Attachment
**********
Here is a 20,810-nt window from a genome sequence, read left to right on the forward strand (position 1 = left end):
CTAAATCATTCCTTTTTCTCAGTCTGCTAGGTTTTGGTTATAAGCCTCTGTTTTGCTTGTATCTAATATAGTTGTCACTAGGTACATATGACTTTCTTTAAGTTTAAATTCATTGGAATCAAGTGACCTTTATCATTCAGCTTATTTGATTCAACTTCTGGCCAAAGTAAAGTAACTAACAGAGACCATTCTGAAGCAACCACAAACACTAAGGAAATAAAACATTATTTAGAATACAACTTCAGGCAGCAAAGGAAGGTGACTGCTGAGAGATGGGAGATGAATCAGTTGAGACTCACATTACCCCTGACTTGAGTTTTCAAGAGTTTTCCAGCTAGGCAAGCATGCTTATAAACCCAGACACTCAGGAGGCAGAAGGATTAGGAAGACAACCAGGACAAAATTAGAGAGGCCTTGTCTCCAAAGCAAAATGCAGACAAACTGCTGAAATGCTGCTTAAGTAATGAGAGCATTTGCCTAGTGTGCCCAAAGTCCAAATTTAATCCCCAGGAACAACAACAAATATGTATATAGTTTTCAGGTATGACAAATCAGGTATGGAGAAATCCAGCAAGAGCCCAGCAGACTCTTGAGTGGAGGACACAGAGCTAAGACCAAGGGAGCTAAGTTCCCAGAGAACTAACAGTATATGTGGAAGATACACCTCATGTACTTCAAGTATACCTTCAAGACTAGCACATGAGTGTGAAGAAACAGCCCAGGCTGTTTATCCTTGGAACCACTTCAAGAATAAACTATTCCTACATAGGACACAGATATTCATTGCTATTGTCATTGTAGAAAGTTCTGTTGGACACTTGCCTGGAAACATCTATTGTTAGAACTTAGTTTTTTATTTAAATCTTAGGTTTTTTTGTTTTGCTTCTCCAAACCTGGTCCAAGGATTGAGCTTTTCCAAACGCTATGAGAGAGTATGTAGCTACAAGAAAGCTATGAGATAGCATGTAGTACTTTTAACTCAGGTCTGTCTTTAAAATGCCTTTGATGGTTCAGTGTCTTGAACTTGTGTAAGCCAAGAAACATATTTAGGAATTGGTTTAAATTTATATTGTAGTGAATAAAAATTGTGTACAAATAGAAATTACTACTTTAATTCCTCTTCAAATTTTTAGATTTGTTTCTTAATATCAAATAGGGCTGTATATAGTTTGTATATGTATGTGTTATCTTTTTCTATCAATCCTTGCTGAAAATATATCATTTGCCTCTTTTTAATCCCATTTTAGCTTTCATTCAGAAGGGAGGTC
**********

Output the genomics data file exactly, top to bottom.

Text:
Here is a 20,810-nt window from a genome sequence, read left to right on the forward strand (position 1 = left end):
CTAAATCATTCCTTTTTCTCAGTCTGCTAGGTTTTGGTTATAAGCCTCTGTTTTGCTTGTATCTAATATAGTTGTCACTAGGTACATATGACTTTCTTTAAGTTTAAATTCATTGGAATCAAGTGACCTTTATCATTCAGCTTATTTGATTCAACTTCTGGCCAAAGTAAAGTAACTAACAGAGACCATTCTGAAGCAACCACAAACACTAAGGAAATAAAACATTATTTAGAATACAACTTCAGGCAGCAAAGGAAGGTGACTGCTGAGAGATGGGAGATGAATCAGTTGAGACTCACATTACCCCTGACTTGAGTTTTCAAGAGTTTTCCAGCTAGGCAAGCATGCTTATAAACCCAGACACTCAGGAGGCAGAAGGATTAGGAAGACAACCAGGACAAAATTAGAGAGGCCTTGTCTCCAAAGCAAAATGCAGACAAACTGCTGAAATGCTGCTTAAGTAATGAGAGCATTTGCCTAGTGTGCCCAAAGTCCAAATTTAATCCCCAGGAACAACAACAAATATGTATATAGTTTTCAGGTATGACAAATCAGGTATGGAGAAATCCAGCAAGAGCCCAGCAGACTCTTGAGTGGAGGACACAGAGCTAAGACCAAGGGAGCTAAGTTCCCAGAGAACTAACAGTATATGTGGAAGATACACCTCATGTACTTCAAGTATACCTTCAAGACTAGCACATGAGTGTGAAGAAACAGCCCAGGCTGTTTATCCTTGGAACCACTTCAAGAATAAACTATTCCTACATAGGACACAGATATTCATTGCTATTGTCATTGTAGAAAGTTCTGTTGGACACTTGCCTGGAAACATCTATTGTTAGAACTTAGTTTTTTATTTAAATCTTAGGTTTTTTTGTTTTGCTTCTCCAAACCTGGTCCAAGGATTGAGCTTTTCCAAACGCTATGAGAGAGTATGTAGCTACAAGAAAGCTATGAGATAGCATGTAGTACTTTTAACTCAGGTCTGTCTTTAAAATGCCTTTGATGGTTCAGTGTCTTGAACTTGTGTAAGCCAAGAAACATATTTAGGAATTGGTTTAAATTTATATTGTAGTGAATAAAAATTGTGTACAAATAGAAATTACTACTTTAATTCCTCTTCAAATTTTTAGATTTGTTTCTTAATATCAAATAGGGCTGTATATAGTTTGTATATGTATGTGTTATCTTTTTCTATCAATCCTTGCTGAAAATATATCATTTGCCTCTTTTTAATCCCATTTTAGCTTTCATTCAGAAGGGAGGTC